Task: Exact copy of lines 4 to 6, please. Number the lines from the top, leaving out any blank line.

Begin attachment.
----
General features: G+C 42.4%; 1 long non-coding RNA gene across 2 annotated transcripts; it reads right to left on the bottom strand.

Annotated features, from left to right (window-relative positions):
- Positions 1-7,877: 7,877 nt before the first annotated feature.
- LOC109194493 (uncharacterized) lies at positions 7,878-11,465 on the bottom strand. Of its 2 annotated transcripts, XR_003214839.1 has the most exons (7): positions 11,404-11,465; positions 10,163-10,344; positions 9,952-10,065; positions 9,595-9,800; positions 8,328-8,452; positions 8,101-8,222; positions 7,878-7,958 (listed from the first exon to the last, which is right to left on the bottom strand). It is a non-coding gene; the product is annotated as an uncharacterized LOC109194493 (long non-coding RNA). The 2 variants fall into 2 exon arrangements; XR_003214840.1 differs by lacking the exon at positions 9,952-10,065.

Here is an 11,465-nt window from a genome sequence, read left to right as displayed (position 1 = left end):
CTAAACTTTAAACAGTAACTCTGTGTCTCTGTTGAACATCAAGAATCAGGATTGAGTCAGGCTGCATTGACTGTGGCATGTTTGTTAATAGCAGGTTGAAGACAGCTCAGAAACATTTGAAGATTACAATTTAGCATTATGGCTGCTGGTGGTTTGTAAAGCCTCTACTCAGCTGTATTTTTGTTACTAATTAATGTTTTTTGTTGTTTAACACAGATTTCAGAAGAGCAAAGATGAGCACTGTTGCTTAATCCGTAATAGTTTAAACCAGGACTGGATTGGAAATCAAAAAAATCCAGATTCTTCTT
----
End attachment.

- LOC109194493 (uncharacterized) lies at positions 7,878-11,465 on the bottom strand. Of its 2 annotated transcripts, XR_003214839.1 has the most exons (7): positions 11,404-11,465; positions 10,163-10,344; positions 9,952-10,065; positions 9,595-9,800; positions 8,328-8,452; positions 8,101-8,222; positions 7,878-7,958 (listed from the first exon to the last, which is right to left on the bottom strand). It is a non-coding gene; the product is annotated as an uncharacterized LOC109194493 (long non-coding RNA). The 2 variants fall into 2 exon arrangements; XR_003214840.1 differs by lacking the exon at positions 9,952-10,065.

Here is an 11,465-nt window from a genome sequence, read left to right as displayed (position 1 = left end):
CTAAACTTTAAACAGTAACTCTGTGTCTCTGTTGAACATCAAGAATCAGGATTGAGTCAGGCTGCATTGACTGTGGCATGTTTGTTAATAGCAGGTTGAAGACAGCTCAGAAACATTTGAAGATTACAATTTAGCATTATGGCTGCTGGTGGTTTGTAAAGCCTCTACTCAGCTGTATTTTTGTTACTAATTAATGTTTTTTGTTGTTTAACACAGATTTCAGAAGAGCAAAGATGAGCACTGTTGCTTAATCCGTAATAGTTTAAACCAGGACTGGATTGGAAATCAAAAAAATCCAGATTCTTCTT